When survey and focus group results showed that families of patients at Boston Children’s Hospital felt disconnected from health-care providers and, in some cases, couldn’t identify their physician, the hospital embarked on a project to develop a mobile app to help keep caregivers and patients in the loop.
The hospital is nearing completion of a successful pilot test of the app, called MyPassport. During the pilot, a group of 30 patients received loaner iPads with the app pre-loaded onto the tablets. Hospital officials are now planning to release a new version that can be downloaded and used on a patient or parent’s iPhone or Android device. A recent Boston.com post offers more details about the app:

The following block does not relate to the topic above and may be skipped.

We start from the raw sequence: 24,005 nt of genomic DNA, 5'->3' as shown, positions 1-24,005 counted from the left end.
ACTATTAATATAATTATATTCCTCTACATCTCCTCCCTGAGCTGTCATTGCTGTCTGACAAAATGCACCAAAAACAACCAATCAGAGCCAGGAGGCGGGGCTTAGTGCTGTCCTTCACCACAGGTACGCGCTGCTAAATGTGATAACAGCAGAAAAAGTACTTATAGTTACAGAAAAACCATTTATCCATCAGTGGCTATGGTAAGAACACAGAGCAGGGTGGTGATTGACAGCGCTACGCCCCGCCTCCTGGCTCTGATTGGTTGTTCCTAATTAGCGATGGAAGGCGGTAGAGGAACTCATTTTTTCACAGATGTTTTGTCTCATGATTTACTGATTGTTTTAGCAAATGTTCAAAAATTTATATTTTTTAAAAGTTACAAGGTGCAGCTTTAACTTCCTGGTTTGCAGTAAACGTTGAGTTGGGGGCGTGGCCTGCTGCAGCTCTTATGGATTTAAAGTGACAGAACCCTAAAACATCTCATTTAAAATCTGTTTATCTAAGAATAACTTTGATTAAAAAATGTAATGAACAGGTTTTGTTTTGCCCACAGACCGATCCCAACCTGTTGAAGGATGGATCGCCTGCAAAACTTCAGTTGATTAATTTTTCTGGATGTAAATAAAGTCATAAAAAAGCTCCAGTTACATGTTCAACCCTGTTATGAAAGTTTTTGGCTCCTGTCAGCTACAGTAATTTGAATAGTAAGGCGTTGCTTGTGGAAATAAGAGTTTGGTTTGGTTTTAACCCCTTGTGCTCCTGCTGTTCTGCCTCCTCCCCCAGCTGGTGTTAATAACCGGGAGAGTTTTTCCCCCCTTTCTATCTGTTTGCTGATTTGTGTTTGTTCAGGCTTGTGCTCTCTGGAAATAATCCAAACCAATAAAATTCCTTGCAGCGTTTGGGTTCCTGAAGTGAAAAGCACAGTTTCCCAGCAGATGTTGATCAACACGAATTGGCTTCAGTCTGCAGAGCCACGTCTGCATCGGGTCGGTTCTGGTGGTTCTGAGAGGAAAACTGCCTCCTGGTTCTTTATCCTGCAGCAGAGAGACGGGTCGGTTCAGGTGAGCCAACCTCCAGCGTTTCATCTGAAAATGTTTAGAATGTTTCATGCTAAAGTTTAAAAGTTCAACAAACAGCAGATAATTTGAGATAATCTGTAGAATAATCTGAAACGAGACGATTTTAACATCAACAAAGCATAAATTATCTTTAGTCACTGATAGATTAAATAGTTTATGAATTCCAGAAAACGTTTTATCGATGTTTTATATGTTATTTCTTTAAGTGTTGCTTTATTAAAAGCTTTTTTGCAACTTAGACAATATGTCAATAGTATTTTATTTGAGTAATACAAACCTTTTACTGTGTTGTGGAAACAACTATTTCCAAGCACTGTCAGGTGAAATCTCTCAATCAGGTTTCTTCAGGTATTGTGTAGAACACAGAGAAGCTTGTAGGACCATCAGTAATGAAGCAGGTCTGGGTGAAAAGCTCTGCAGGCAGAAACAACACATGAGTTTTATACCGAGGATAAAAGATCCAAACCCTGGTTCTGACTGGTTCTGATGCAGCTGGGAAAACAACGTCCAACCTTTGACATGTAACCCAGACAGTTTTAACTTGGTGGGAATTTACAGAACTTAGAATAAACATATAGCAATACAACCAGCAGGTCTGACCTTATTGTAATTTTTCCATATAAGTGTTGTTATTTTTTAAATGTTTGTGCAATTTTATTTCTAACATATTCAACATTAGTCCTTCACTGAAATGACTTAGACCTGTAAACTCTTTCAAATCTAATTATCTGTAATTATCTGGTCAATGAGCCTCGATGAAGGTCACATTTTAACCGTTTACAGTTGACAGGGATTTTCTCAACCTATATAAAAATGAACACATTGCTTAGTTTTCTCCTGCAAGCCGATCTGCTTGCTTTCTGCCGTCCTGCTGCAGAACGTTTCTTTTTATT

Among the goals for the app were to provide a “better awareness of tests being done, who their providers are, and what the discharge criteria are” — in other words, what needs to happen in order for them to be released. The app also “helps them organize questions they might have, and get answers before that day’s rounds at 3 p.m.,” [says Hiep Nguyen, MD, a urologist who lead the development of the app.]
Test results show up not as abstract numbers, but along a spectrum of blue, green, or red. (Red being worrisome.)
The app interfaces with two different electronic medical records systems used at Children’s, as well as the hospital’s security database, which supplies photos of all of the docs and nurses. The app also includes pictures of the patient and his or her family, which can be helpful as a reference for harried docs trying to keep their patients straight, Nguyen says. The app replaces a binder full of paper that patients ordinarily receive, which is quite labor-intensive to assemble and maintain.
Future plans call for creating versions of the app for non-English speaking patients and their families.